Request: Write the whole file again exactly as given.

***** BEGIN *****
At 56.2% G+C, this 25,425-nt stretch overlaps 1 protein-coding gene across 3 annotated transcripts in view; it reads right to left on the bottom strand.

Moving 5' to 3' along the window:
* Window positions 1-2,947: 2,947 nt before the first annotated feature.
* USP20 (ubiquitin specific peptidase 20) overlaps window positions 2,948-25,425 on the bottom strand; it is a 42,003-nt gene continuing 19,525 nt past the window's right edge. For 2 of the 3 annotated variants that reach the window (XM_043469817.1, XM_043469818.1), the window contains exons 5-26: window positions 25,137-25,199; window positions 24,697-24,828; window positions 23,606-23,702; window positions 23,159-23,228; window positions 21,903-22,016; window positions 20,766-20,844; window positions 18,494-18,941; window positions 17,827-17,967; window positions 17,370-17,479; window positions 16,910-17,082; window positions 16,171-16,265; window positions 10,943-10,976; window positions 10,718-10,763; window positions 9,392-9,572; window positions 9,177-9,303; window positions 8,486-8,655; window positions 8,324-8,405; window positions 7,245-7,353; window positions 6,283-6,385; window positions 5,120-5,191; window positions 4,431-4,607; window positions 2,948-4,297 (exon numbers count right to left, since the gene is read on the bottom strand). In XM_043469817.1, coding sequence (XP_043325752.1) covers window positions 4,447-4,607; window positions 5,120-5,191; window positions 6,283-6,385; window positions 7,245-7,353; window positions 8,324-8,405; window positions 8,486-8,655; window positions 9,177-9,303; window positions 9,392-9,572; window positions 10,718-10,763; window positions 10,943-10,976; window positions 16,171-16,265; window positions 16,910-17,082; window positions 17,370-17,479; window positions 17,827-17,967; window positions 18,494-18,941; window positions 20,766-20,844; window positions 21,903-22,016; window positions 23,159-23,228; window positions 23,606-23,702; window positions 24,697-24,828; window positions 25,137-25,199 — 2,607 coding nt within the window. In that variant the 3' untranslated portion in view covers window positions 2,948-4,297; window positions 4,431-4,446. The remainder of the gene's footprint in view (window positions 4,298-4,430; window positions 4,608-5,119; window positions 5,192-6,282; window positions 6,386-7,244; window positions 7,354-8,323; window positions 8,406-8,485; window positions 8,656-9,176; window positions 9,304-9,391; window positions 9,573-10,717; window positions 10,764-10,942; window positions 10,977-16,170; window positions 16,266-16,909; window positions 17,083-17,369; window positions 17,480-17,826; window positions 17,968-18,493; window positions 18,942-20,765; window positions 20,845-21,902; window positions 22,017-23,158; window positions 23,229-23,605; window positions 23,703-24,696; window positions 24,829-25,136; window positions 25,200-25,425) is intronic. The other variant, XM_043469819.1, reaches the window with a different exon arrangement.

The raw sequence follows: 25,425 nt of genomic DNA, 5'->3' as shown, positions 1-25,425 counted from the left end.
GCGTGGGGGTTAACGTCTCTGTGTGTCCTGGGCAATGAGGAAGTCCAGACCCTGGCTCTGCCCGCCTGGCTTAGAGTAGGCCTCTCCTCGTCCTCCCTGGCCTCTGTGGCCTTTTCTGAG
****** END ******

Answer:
At 56.2% G+C, this 25,425-nt stretch overlaps 1 protein-coding gene across 3 annotated transcripts in view; it reads right to left on the bottom strand.

Moving 5' to 3' along the window:
* Window positions 1-2,947: 2,947 nt before the first annotated feature.
* USP20 (ubiquitin specific peptidase 20) overlaps window positions 2,948-25,425 on the bottom strand; it is a 42,003-nt gene continuing 19,525 nt past the window's right edge. For 2 of the 3 annotated variants that reach the window (XM_043469817.1, XM_043469818.1), the window contains exons 5-26: window positions 25,137-25,199; window positions 24,697-24,828; window positions 23,606-23,702; window positions 23,159-23,228; window positions 21,903-22,016; window positions 20,766-20,844; window positions 18,494-18,941; window positions 17,827-17,967; window positions 17,370-17,479; window positions 16,910-17,082; window positions 16,171-16,265; window positions 10,943-10,976; window positions 10,718-10,763; window positions 9,392-9,572; window positions 9,177-9,303; window positions 8,486-8,655; window positions 8,324-8,405; window positions 7,245-7,353; window positions 6,283-6,385; window positions 5,120-5,191; window positions 4,431-4,607; window positions 2,948-4,297 (exon numbers count right to left, since the gene is read on the bottom strand). In XM_043469817.1, coding sequence (XP_043325752.1) covers window positions 4,447-4,607; window positions 5,120-5,191; window positions 6,283-6,385; window positions 7,245-7,353; window positions 8,324-8,405; window positions 8,486-8,655; window positions 9,177-9,303; window positions 9,392-9,572; window positions 10,718-10,763; window positions 10,943-10,976; window positions 16,171-16,265; window positions 16,910-17,082; window positions 17,370-17,479; window positions 17,827-17,967; window positions 18,494-18,941; window positions 20,766-20,844; window positions 21,903-22,016; window positions 23,159-23,228; window positions 23,606-23,702; window positions 24,697-24,828; window positions 25,137-25,199 — 2,607 coding nt within the window. In that variant the 3' untranslated portion in view covers window positions 2,948-4,297; window positions 4,431-4,446. The remainder of the gene's footprint in view (window positions 4,298-4,430; window positions 4,608-5,119; window positions 5,192-6,282; window positions 6,386-7,244; window positions 7,354-8,323; window positions 8,406-8,485; window positions 8,656-9,176; window positions 9,304-9,391; window positions 9,573-10,717; window positions 10,764-10,942; window positions 10,977-16,170; window positions 16,266-16,909; window positions 17,083-17,369; window positions 17,480-17,826; window positions 17,968-18,493; window positions 18,942-20,765; window positions 20,845-21,902; window positions 22,017-23,158; window positions 23,229-23,605; window positions 23,703-24,696; window positions 24,829-25,136; window positions 25,200-25,425) is intronic. The other variant, XM_043469819.1, reaches the window with a different exon arrangement.

The raw sequence follows: 25,425 nt of genomic DNA, 5'->3' as shown, positions 1-25,425 counted from the left end.
GCGTGGGGGTTAACGTCTCTGTGTGTCCTGGGCAATGAGGAAGTCCAGACCCTGGCTCTGCCCGCCTGGCTTAGAGTAGGCCTCTCCTCGTCCTCCCTGGCCTCTGTGGCCTTTTCTGAG